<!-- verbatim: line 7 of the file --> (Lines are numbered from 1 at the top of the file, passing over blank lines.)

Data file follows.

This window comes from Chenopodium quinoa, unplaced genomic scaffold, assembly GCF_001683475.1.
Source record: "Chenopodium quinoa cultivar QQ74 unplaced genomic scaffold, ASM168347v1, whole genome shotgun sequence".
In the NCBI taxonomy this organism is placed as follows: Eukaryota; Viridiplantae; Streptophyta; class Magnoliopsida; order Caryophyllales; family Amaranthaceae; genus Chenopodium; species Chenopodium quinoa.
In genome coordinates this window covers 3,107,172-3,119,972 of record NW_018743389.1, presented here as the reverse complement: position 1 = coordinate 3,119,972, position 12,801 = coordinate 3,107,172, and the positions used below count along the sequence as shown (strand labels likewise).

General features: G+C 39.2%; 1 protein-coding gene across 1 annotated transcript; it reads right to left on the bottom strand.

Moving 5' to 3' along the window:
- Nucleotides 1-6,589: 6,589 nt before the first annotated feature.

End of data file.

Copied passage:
- Nucleotides 1-6,589: 6,589 nt before the first annotated feature.